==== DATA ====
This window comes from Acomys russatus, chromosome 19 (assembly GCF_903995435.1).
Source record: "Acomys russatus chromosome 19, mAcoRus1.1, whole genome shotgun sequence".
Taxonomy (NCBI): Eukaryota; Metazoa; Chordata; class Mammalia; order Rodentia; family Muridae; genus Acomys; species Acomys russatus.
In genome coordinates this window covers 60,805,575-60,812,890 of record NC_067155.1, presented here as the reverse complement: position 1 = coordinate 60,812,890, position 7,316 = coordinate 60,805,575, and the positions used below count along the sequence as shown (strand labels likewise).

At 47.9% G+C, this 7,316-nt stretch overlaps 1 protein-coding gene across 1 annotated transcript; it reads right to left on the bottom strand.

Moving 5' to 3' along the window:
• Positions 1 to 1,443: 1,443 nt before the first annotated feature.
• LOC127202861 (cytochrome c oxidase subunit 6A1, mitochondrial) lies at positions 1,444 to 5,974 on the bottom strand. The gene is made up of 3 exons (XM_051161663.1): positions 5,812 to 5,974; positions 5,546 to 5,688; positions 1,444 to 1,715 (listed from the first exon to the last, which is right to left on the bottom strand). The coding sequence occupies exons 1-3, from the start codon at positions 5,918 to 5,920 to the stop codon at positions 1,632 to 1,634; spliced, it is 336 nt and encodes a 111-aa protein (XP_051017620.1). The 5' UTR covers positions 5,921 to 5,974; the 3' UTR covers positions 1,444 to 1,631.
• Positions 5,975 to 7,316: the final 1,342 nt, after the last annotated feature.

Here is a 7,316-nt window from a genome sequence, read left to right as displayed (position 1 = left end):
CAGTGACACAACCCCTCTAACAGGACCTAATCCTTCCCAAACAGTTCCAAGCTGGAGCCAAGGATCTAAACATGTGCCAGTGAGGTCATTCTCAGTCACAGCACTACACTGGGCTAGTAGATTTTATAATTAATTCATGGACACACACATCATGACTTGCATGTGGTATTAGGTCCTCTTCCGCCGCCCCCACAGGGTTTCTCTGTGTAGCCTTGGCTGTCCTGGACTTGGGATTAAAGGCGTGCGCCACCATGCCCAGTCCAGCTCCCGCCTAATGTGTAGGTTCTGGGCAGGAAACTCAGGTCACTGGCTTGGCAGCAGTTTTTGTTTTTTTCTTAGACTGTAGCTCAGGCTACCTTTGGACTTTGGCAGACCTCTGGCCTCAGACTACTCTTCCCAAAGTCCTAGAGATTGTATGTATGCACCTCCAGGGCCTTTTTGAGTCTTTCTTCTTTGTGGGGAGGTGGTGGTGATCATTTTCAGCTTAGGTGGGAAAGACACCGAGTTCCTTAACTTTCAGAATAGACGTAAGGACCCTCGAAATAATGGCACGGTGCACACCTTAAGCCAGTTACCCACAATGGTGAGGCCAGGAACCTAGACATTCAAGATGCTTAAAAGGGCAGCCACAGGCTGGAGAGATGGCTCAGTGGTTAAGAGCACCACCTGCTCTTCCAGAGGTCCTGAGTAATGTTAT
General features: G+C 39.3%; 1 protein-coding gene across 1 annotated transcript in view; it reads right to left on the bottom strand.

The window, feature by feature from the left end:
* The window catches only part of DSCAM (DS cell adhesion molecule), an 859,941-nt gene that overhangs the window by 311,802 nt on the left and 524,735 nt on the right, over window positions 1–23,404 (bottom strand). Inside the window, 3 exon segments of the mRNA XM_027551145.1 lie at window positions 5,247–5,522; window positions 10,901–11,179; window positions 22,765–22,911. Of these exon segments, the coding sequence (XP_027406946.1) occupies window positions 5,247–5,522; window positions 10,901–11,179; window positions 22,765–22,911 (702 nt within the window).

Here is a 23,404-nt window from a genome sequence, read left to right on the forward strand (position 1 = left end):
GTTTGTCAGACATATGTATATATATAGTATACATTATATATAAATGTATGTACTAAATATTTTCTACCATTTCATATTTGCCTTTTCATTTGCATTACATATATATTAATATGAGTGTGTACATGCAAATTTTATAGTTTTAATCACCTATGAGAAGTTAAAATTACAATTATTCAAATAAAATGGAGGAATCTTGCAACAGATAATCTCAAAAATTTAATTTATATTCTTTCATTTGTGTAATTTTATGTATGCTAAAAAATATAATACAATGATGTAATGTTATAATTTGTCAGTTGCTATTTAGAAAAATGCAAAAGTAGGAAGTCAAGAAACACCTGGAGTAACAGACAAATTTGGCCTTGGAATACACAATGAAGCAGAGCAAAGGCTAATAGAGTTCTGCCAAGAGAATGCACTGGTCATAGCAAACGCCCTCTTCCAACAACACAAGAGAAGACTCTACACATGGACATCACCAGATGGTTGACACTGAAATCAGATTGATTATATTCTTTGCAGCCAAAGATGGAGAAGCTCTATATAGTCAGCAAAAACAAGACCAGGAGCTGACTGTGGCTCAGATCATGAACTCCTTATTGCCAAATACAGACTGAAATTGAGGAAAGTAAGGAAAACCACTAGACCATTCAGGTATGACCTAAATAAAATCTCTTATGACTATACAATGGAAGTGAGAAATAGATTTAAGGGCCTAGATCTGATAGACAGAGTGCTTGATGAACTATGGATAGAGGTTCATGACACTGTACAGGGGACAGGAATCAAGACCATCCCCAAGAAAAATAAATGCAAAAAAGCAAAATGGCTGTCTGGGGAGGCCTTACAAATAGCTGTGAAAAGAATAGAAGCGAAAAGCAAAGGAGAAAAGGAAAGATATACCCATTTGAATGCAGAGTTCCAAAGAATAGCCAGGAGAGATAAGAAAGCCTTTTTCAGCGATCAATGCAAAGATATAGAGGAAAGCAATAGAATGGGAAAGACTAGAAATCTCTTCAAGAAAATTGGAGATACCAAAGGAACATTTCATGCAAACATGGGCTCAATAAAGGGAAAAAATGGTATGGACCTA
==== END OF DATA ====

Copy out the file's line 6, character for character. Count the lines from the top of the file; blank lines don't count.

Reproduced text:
Moving 5' to 3' along the window: